March 06, 2013
Just the facts on Medevac services
EDMONTON, AB (March 6, 2013): The PC government continues to insist that the relocation of Medevac services from Edmonton City Centre to Edmonton International will not impact patient safety and the quality of patient care, despite the evidence that says otherwise.
Over the past several days the government has ignored the concerns of northern Albertans and the warnings from 65 northern doctors and growing of the dangers of moving Medevac services, with the move adding 40 to 50 minutes to every emergency. Despite the government’s spin, here are the facts on the relocation of Medevac Services: Redford says changing Edmonton Medevac site won't harm northern rural patients – Canadian Press
- The relocation will double the time it takes to move critically ill patients to get care in Edmonton adding 40 to 50 minutes to every emergency
- This is a provincial healthcare issue. The Premier promised that Medevac services would not be relocated until timely access was guaranteed - this has not happened.
- A STARS spokesperson has stated that it’s too early to know if STARS can fulfill the new role envisioned by AHS and that there is no helicopter or flight crew dedicated to transporting patients between the EIA and hospitals.
The Health Quality Council gave us a specific plan with 18 recommendations that we have followed completely – Premier Alison Redford
- The government has yet to implement all the recommendations of the Health Quality Council report. Further, the Council found that using the City Centre airport for Medevac results in Albertans having the best service in Canada.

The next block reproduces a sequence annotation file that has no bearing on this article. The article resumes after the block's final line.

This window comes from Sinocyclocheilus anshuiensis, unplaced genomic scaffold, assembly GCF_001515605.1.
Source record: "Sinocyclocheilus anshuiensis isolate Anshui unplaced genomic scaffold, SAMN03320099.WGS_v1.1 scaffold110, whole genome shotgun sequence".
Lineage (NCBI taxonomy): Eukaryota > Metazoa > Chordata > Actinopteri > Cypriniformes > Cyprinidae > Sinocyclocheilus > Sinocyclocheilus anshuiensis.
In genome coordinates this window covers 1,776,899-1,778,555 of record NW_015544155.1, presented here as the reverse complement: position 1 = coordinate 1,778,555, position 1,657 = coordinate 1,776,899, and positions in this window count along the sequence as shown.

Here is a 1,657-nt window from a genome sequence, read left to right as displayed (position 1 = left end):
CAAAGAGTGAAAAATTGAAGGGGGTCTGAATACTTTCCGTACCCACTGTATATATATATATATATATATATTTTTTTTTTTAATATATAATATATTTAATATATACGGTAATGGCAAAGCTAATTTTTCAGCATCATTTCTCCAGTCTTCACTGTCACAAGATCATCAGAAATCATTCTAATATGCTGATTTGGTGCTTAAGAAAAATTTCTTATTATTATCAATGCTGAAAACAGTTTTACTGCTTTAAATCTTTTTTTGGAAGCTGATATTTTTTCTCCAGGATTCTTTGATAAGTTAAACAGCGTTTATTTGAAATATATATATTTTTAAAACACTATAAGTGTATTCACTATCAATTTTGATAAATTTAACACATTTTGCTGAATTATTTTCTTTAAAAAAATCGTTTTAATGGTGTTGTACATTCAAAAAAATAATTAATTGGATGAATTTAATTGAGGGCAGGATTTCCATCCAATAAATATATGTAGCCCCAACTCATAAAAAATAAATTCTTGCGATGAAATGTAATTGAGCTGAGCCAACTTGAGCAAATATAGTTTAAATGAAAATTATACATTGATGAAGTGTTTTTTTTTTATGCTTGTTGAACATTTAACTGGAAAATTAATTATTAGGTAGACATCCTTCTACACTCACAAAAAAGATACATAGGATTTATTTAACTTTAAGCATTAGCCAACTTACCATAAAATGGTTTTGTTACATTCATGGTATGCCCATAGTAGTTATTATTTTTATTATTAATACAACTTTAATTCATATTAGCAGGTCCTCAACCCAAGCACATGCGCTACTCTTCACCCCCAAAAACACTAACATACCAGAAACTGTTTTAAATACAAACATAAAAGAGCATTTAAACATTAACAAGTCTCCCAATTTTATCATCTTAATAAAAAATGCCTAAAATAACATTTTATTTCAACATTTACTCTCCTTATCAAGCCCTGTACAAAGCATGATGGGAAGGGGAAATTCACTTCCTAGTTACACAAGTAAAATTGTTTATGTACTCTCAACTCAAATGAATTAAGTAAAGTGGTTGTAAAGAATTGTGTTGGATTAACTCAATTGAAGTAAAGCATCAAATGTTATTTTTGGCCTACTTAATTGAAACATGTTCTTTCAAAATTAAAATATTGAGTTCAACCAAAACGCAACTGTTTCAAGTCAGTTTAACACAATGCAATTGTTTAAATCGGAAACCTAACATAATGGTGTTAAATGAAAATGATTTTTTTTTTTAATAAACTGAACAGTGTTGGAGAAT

Horne highlighted the state-of-the-art, six-bed $6.5 million health facility the province is building at the international airport – Edmonton Journal
- Critically ill patients have already been diagnosed by the sending doctors, a new holding area does nothing to improve patient care or shorten the time before emergency treatment is needed.
We made a decision to respect city council’s position that they’re closing the airport, and we’ve made plans accordingly. – Health Minister Fred Horne
- Delaying the decision to relocate Medevac services would not intervene with city council’s position. The City’s redevelopment timeline is 25 years and the first phase is to build out NAIT on the east and then the LRT line. The City can proceed with these projects while Medevac keeps landing and, during that time period, population growth may justify the providing of tertiary care in the north.
“This is about protecting life-saving health care services for northern Albertans and to ensure no lives are unnecessarily put at risk,” Wildrose MLA for Lac La Biche-St. Paul-Two Hills Shayne Saskiw said. “The Premier can and should delay the March 15 deadline immediately so we can put patients first.”